The yard was often more than my parents could handle, especially with two little kids, a dog and a music production/distribution business rapidly expanding in the basement (offices) and garage (shipping department). However, they did what they could to keep nature from totally reclaiming the space, focusing the bulk of their efforts on the garden spaces closest to the house. The oregano was a particularly enthusiastic grower and had to be regularly trimmed (otherwise it would tumble out of it’s planter and take over).

destemmed oregano

Instead of tossing the oregano trimmings onto the compost pile (which was an action that could have been forgiven, given how much oregano was back there), my mom would spread it out on cookie sheets and put them in the oven to dry. The kitchen in that house had an big old white enamel gas stove, with a pancake griddle in between the burners. Left overnight, the heat from the pilot light was enough to gently dry out the oregano. The next day, she’d carefully pull the leaves from the stems and store the dried oregano in airtight containers.

These days, I don’t have a highly productive oregano patch at my disposal. However, I do have a membership in a CSA which includes at least one bundle of fresh herbs each week. And when a recent box contained a rubber-banded bunch of oregano (the scent of which took me flying straight back to childhood) I knew I was destined to dry it.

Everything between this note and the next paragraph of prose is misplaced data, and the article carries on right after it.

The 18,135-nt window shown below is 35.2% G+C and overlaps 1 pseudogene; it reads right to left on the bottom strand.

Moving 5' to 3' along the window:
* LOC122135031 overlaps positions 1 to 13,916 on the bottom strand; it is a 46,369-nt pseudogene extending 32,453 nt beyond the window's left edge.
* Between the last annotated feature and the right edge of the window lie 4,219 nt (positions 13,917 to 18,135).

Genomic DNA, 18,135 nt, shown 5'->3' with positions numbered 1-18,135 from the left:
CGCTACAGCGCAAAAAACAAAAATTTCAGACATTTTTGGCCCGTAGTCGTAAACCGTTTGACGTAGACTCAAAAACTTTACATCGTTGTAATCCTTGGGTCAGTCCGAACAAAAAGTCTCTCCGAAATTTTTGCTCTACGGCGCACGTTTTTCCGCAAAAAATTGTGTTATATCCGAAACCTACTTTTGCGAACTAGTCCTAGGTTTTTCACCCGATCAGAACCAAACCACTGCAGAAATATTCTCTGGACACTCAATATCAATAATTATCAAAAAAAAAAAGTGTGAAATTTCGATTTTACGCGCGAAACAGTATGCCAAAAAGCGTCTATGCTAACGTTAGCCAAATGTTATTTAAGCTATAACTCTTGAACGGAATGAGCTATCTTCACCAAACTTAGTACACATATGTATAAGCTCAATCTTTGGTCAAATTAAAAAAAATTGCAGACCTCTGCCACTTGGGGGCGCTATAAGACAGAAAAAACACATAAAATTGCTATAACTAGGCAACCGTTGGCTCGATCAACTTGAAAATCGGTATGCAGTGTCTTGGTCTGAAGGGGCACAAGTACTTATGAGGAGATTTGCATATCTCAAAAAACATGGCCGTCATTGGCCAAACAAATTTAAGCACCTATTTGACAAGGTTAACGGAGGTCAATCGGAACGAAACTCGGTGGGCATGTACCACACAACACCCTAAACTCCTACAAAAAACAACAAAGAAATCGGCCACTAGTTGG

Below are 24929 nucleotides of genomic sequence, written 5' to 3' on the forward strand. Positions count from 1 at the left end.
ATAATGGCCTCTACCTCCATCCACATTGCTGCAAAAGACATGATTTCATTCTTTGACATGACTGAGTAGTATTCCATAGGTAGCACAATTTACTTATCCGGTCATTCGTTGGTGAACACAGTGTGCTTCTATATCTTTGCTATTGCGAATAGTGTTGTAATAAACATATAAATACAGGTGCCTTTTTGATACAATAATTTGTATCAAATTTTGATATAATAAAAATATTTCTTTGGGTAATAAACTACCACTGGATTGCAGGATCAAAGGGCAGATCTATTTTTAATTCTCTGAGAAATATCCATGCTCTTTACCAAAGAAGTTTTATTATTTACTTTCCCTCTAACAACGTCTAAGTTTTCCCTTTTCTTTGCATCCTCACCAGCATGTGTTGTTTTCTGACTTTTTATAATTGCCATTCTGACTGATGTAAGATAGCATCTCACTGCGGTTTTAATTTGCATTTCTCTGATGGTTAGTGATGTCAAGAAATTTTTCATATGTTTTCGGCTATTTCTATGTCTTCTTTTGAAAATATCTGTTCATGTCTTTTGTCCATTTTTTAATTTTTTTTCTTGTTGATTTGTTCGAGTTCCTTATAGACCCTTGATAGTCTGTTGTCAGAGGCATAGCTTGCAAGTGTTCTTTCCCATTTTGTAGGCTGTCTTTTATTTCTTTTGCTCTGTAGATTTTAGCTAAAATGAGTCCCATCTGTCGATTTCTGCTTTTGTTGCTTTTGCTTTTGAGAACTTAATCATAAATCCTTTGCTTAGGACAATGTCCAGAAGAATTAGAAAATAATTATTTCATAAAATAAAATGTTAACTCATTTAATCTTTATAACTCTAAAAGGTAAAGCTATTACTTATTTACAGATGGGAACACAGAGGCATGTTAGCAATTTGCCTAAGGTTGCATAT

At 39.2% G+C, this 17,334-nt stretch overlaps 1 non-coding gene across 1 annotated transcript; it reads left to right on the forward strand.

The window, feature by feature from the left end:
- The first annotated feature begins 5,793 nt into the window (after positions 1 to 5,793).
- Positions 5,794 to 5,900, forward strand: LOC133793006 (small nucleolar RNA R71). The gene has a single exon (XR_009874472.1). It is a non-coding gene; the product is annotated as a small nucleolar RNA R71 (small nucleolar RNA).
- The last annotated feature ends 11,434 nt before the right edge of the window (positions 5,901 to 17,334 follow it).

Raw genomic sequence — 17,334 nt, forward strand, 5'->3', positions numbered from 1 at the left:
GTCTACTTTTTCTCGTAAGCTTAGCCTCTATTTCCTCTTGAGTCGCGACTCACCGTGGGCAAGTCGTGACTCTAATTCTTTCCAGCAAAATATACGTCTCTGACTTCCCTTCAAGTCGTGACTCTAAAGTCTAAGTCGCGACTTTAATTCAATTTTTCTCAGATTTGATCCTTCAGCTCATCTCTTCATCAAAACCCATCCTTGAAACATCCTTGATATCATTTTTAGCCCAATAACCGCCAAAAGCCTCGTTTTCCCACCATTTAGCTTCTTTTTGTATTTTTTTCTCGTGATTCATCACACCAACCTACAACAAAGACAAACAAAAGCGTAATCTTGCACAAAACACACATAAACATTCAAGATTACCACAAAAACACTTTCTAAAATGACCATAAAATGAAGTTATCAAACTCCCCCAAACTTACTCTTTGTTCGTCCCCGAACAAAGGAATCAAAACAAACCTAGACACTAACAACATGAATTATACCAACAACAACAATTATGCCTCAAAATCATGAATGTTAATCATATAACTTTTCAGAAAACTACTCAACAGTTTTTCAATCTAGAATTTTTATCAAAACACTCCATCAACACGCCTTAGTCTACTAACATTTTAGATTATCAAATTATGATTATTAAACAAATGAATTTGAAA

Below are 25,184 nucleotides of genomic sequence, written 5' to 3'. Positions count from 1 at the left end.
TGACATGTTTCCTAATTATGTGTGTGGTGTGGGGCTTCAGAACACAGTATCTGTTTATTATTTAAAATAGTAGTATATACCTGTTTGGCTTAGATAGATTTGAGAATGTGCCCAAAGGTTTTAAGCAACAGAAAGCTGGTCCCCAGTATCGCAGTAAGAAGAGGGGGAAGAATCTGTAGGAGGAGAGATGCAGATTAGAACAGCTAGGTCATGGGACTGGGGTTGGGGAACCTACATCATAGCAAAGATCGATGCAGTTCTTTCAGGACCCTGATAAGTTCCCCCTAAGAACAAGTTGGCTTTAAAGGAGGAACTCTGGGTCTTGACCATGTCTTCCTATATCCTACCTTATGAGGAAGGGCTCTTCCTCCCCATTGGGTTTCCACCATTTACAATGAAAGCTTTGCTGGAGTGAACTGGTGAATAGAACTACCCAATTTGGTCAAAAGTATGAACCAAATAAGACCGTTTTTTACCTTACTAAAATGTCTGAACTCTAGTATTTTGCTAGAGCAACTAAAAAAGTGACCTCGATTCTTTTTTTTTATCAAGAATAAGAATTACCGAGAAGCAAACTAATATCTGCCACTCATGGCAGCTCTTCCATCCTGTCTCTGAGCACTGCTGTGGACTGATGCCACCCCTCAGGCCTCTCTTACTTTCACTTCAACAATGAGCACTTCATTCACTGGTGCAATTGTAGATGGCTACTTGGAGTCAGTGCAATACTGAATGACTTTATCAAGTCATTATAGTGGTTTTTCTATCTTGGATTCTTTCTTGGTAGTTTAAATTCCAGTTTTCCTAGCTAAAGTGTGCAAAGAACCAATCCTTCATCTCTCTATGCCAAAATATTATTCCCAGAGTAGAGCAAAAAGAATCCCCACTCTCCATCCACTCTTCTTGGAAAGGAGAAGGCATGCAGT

oregano in canister

In the past, I’ve hung herbs to slowly dry in my kitchen, but often found that in my tiny galley, they get bumped and banged, leaving crunchy bits all over the floor. I also worry that in the course of their hang, they get dusty and splattered with the scents and particles of daily cooking. For all those reasons, I much prefer the quick oven dry.

To do it, you simply spread a bunch of fresh herbs out on a cookie sheet (no need to destem at this point). I put them in the oven, set to the very lowest temperature and leave them for one hour. After the first hour is up, I turn the oven off, but leave the herbs in overnight. The next day, I destem them and pack the now-dried herbs away in jars. If you have a gas stove, you could follow my mom’s method and just use the heat of the pilot light. Sadly, my electric oven precludes that practice.